5. Use several layers of malware protection. Anti-virus software alone (especially free versions) is not enough.
6. Use anti-malware software, like MalwareBytes, in conjunction with your anti-virus software.
7. Change your DNS servers. DNS servers like Open DNS will not allow your computer to connect to known malicious websites.
8. Lock down your computer. Login with a standard user account, and create a password-protected Administrator account that you only use for installing software and administrative tasks. This will prevent most malicious software from installing.
9. Disable macros in documents that come through email or the Internet. Article about disabling macros.
How much money do the criminals demand?
The ransom varies, but we’ve mostly seen $300-$800 demanded.
If I pay the ransom, will I get my files back?
Sometimes. There are many cases where the ransom has been paid and no key is returned. Worse, the criminals require you to pay with untraceable currency, like Bitcoins, which are anonymous and charges can’t be disputed.
What should I do if my files get encrypted?
Try to restore your files from backup
Pay the ransom (not recommended).
According to FBI Cyber Division Assistant Director James Trainor, “The FBI doesn’t support paying a ransom in response to a ransomware attack. Said Trainor, “Paying a ransom doesn’t guarantee an organization that it will get its data back—we’ve seen cases where organizations never got a decryption key after having paid the ransom.
Paying a ransom not only emboldens current cyber criminals to target more organizations, it also offers an incentive for other criminals to get involved in this type of illegal activity. And finally, by paying a ransom, an organization might inadvertently be funding other illicit activity associated with criminals.”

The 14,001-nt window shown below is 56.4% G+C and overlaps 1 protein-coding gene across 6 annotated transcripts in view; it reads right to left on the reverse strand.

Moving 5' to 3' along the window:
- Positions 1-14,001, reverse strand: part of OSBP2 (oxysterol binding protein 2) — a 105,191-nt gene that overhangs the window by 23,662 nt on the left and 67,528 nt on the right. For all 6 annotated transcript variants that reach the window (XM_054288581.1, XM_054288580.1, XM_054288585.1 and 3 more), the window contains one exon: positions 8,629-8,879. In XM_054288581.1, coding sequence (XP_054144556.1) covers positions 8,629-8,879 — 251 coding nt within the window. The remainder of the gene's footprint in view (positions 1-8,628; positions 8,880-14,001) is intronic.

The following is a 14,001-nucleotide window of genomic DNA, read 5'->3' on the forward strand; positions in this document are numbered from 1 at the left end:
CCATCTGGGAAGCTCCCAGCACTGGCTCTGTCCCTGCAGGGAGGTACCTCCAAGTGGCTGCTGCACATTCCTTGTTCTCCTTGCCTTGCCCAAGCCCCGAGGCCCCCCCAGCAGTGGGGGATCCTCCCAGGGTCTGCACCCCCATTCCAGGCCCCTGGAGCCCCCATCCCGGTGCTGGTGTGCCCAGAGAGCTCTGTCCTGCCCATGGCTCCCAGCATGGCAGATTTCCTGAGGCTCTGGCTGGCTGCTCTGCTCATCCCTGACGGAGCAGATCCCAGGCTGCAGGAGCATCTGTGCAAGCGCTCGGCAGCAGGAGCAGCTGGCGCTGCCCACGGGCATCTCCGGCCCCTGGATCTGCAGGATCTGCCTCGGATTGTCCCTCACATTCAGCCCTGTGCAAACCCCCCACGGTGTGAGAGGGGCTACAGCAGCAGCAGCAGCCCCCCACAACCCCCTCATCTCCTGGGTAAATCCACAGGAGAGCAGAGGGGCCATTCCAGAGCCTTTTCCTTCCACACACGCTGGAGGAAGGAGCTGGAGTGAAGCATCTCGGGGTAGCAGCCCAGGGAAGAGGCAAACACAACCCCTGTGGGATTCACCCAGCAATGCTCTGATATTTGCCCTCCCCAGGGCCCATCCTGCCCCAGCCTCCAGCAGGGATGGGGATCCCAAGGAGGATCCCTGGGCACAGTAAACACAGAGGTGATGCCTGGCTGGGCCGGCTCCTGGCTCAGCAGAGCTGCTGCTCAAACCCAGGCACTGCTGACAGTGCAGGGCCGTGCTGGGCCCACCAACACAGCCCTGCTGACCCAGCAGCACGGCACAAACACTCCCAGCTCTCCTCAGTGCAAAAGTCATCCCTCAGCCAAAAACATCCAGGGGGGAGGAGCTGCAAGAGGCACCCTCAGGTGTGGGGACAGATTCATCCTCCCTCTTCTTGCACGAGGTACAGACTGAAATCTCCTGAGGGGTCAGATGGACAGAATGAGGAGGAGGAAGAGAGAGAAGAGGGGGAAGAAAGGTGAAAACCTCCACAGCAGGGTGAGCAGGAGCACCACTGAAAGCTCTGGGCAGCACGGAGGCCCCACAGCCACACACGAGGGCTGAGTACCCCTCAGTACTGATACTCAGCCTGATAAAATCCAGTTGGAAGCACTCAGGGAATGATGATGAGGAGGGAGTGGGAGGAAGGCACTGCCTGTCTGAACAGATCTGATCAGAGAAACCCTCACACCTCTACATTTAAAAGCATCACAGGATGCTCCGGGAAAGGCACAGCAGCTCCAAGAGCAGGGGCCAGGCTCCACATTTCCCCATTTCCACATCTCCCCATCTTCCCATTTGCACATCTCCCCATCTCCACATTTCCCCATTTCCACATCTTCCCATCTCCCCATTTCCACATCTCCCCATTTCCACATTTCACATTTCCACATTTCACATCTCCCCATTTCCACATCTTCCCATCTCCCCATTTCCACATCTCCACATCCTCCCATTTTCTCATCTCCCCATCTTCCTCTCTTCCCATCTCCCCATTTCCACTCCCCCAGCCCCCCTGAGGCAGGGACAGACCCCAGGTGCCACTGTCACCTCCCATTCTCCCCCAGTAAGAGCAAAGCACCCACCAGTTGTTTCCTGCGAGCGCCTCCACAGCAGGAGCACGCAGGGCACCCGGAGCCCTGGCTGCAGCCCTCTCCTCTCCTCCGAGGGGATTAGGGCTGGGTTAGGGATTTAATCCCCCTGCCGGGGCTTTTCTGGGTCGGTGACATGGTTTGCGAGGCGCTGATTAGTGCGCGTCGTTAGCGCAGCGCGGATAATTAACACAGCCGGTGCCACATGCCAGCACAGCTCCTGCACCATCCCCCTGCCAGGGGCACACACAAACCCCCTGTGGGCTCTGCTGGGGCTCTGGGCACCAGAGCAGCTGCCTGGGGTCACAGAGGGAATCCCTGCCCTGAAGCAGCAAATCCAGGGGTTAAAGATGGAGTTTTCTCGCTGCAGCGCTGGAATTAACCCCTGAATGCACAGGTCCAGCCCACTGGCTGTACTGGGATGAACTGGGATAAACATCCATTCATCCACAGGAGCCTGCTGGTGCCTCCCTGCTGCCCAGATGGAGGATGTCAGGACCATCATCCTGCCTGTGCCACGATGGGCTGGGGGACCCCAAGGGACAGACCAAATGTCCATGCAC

So what does the FBI recommend? As ransomware techniques and malware continue to evolve—and because it’s difficult to detect a ransomware compromise before it’s too late—organizations in particular should focus on two main areas:
- Prevention efforts—both in both in terms of awareness training for employees and robust technical prevention controls; and
- The creation of a solid business continuity plan in the event of a ransomware attack.
Home computers and Macs are vulnerable to ransomware
if you are a home computer user or a Mac user, all of the above applies to you.
According to FBI’s Trainor “…home computers are just as susceptible to ransomware, and the loss of access to personal and often irreplaceable items—including family photos, videos, and other data—can be devastating for individuals as well“
Bill’s story-Continued from above
Bill called us, and we were able to eliminate the malicious code with some virus and anti-malware scans. Luckily for Bill, he had backed up SOME of his files, and we were able to restore them. The files that were not backed up were lost. Bill has since implemented online backup and does not click email attachments.
FBI Article about ransomware